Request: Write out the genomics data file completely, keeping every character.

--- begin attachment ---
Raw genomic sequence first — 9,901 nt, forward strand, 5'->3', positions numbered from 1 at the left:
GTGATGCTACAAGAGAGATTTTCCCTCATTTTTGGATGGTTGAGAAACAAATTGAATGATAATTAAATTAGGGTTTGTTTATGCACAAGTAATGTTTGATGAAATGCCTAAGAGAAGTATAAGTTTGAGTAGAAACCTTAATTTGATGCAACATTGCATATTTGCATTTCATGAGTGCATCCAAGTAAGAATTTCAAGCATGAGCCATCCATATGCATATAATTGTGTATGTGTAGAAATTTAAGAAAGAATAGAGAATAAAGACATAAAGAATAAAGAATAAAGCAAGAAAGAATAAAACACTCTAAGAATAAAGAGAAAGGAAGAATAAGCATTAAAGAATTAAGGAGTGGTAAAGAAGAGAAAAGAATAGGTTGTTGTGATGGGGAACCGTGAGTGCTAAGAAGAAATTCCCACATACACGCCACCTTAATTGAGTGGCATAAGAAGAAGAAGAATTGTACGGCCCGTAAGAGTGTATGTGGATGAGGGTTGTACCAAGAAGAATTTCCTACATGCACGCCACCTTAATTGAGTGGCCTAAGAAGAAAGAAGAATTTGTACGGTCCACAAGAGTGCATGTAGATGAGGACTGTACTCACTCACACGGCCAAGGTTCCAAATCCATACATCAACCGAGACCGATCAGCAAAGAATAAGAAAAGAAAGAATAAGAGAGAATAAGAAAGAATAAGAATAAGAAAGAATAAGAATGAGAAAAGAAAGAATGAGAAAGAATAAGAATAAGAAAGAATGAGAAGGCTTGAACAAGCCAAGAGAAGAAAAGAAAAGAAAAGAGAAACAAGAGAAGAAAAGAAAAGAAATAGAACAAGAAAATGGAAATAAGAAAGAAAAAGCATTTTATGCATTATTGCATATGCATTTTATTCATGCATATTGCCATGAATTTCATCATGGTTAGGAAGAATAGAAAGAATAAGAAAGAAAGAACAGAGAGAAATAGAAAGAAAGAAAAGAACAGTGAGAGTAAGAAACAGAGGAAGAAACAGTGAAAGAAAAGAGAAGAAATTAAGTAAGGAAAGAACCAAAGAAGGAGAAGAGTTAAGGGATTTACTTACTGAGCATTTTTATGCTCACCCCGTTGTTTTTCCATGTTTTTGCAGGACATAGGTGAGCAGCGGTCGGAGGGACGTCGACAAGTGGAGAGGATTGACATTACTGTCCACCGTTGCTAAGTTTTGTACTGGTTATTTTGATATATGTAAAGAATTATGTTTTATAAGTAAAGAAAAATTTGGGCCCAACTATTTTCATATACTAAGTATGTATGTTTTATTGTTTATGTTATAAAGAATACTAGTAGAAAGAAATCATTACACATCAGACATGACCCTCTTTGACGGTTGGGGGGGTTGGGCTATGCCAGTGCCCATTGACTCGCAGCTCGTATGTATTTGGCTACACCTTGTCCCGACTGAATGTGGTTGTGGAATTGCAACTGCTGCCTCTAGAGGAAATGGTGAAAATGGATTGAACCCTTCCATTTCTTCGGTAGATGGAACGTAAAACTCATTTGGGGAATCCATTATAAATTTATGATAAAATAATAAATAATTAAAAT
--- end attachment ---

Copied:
Raw genomic sequence first — 9,901 nt, forward strand, 5'->3', positions numbered from 1 at the left:
GTGATGCTACAAGAGAGATTTTCCCTCATTTTTGGATGGTTGAGAAACAAATTGAATGATAATTAAATTAGGGTTTGTTTATGCACAAGTAATGTTTGATGAAATGCCTAAGAGAAGTATAAGTTTGAGTAGAAACCTTAATTTGATGCAACATTGCATATTTGCATTTCATGAGTGCATCCAAGTAAGAATTTCAAGCATGAGCCATCCATATGCATATAATTGTGTATGTGTAGAAATTTAAGAAAGAATAGAGAATAAAGACATAAAGAATAAAGAATAAAGCAAGAAAGAATAAAACACTCTAAGAATAAAGAGAAAGGAAGAATAAGCATTAAAGAATTAAGGAGTGGTAAAGAAGAGAAAAGAATAGGTTGTTGTGATGGGGAACCGTGAGTGCTAAGAAGAAATTCCCACATACACGCCACCTTAATTGAGTGGCATAAGAAGAAGAAGAATTGTACGGCCCGTAAGAGTGTATGTGGATGAGGGTTGTACCAAGAAGAATTTCCTACATGCACGCCACCTTAATTGAGTGGCCTAAGAAGAAAGAAGAATTTGTACGGTCCACAAGAGTGCATGTAGATGAGGACTGTACTCACTCACACGGCCAAGGTTCCAAATCCATACATCAACCGAGACCGATCAGCAAAGAATAAGAAAAGAAAGAATAAGAGAGAATAAGAAAGAATAAGAATAAGAAAGAATAAGAATGAGAAAAGAAAGAATGAGAAAGAATAAGAATAAGAAAGAATGAGAAGGCTTGAACAAGCCAAGAGAAGAAAAGAAAAGAAAAGAGAAACAAGAGAAGAAAAGAAAAGAAATAGAACAAGAAAATGGAAATAAGAAAGAAAAAGCATTTTATGCATTATTGCATATGCATTTTATTCATGCATATTGCCATGAATTTCATCATGGTTAGGAAGAATAGAAAGAATAAGAAAGAAAGAACAGAGAGAAATAGAAAGAAAGAAAAGAACAGTGAGAGTAAGAAACAGAGGAAGAAACAGTGAAAGAAAAGAGAAGAAATTAAGTAAGGAAAGAACCAAAGAAGGAGAAGAGTTAAGGGATTTACTTACTGAGCATTTTTATGCTCACCCCGTTGTTTTTCCATGTTTTTGCAGGACATAGGTGAGCAGCGGTCGGAGGGACGTCGACAAGTGGAGAGGATTGACATTACTGTCCACCGTTGCTAAGTTTTGTACTGGTTATTTTGATATATGTAAAGAATTATGTTTTATAAGTAAAGAAAAATTTGGGCCCAACTATTTTCATATACTAAGTATGTATGTTTTATTGTTTATGTTATAAAGAATACTAGTAGAAAGAAATCATTACACATCAGACATGACCCTCTTTGACGGTTGGGGGGGTTGGGCTATGCCAGTGCCCATTGACTCGCAGCTCGTATGTATTTGGCTACACCTTGTCCCGACTGAATGTGGTTGTGGAATTGCAACTGCTGCCTCTAGAGGAAATGGTGAAAATGGATTGAACCCTTCCATTTCTTCGGTAGATGGAACGTAAAACTCATTTGGGGAATCCATTATAAATTTATGATAAAATAATAAATAATTAAAAT